“We have lost a golden opportunity,” Nair regretted.
Sridhara Murthi echoed the views of Nair, while adding that the order will undoubtedly damage the image of ISRO and also its marketing capability.
Reacting to the order, none other than the chairman of PM’s scientific advisory council, C. N. R. Rao, asked:
“Are scientists worse than criminals? Why are you treating scientists worse than corrupt? This is not the way to speak about scientists,” Rao said.
Former chairman of Atomic Energy Commission (AEC), Anil Kakodkar reasoned that new technologies require fresh bold steps, and that the Antrix-Devas deal was meant to involve new technologies.
“I think there should be willingness to take bold steps,” Kakodkar said. “Yes, I agree, rules have to be adhered to. But if new areas are not explored it can prove disadvantageous,” he added.
Prasad: Major financial deals have proper oversight
In a telephone interview with Asian Scientist Magazine from Bangalore, former BARC director, A. N. Prasad said:
“He (V. Narayanswamy) shoots off his mouth. What sort of a statement is this? Is he aware that there are checks and balances in the space and atomic energy departments, and a single chairman cannot take decisions unilaterally?” he asked.
“If the scientists are blamed, then what about the role of ministers, bureacrats and politicians? Does it mean that only scientists can do something wrong?” he said.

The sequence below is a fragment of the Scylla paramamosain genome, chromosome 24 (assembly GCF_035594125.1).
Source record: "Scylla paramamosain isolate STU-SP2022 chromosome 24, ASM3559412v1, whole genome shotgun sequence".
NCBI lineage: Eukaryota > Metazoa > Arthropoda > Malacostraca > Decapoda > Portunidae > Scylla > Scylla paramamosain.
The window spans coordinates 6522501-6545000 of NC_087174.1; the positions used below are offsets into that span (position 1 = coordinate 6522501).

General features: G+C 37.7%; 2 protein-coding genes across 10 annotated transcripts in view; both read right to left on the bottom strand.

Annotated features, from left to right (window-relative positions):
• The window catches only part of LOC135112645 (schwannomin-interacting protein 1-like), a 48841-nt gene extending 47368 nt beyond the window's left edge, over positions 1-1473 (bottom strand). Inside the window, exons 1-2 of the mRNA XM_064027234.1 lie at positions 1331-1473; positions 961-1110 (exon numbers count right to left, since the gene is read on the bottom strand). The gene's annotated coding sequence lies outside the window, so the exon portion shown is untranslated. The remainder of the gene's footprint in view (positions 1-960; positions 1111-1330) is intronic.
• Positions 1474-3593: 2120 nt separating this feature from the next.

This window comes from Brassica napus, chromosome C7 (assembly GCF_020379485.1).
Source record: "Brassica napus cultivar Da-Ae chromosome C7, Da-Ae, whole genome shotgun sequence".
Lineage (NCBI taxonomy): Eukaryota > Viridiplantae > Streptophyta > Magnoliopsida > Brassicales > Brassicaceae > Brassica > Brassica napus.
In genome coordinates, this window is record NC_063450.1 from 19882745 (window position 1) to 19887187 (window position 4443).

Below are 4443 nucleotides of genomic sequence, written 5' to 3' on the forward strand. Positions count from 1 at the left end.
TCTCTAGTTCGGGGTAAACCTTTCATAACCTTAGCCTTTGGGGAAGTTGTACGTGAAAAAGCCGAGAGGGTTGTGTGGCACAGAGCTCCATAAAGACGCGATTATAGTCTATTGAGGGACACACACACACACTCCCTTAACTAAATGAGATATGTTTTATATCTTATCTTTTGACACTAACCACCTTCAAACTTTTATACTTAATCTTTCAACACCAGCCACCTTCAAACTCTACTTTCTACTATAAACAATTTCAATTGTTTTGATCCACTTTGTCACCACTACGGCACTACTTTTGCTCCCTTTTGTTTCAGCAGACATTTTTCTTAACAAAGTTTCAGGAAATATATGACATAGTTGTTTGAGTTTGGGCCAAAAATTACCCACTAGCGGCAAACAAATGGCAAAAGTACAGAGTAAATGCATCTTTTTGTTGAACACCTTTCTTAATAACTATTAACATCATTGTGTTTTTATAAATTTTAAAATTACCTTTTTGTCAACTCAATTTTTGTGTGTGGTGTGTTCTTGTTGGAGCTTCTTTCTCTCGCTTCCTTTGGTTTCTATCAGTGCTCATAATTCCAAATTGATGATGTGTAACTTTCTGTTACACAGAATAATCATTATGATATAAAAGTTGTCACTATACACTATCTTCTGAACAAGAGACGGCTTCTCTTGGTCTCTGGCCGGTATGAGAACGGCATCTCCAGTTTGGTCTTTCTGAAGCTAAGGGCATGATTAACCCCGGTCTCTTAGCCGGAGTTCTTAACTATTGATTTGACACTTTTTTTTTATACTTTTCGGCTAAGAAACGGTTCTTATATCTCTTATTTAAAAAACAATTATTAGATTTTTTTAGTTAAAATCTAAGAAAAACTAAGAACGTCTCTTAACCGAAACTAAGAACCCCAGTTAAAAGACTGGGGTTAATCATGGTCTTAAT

Prasad said that in the space and atomic energy departments, serious decisions involving major financial implications are not taken by any single scientist, but by space and atomic energy commissions having representatives from different departments.
“For example there is a representative from the Prime Minister’s Office, present and former scientists, and a financial representative,” Prasad told our correspondent.
Though another former AEC chairman M. R. Srinivasan did not focus on the minister’s controversial remark, he pointed out that scientists of the departments of space and atomic energy have always acted with integrity.
“What has happened in my opinion is only an aberration,” Srinivasan said.
“In my opinion it is a grave omission of not mentioning to the Union Cabinet that the two communication satellites will be used by Devas. It was certainly an extraordinary lapse. I repeat what has happened is only an aberration, and I do not believe that such a thing has happened in any other areas of the departments of space and atomic energy,” he added.
Former project director of Chandrayaan-1′s Moon Impact Probe, Madan Lal remarked:
“I wonder what kind of value can you give to these kind of statements. It is extremely strong and can be demoralizing and humiliating. It will demoralize people who work in hi-tech areas. It can certainly prove disadvantageous to future projects of ISRO,” he stated.
[Editor’s note: This is a developing story.]
Copyright: Asian Scientist Magazine.
Disclaimer: This article does not necessarily reflect the views of AsianScientist or its staff.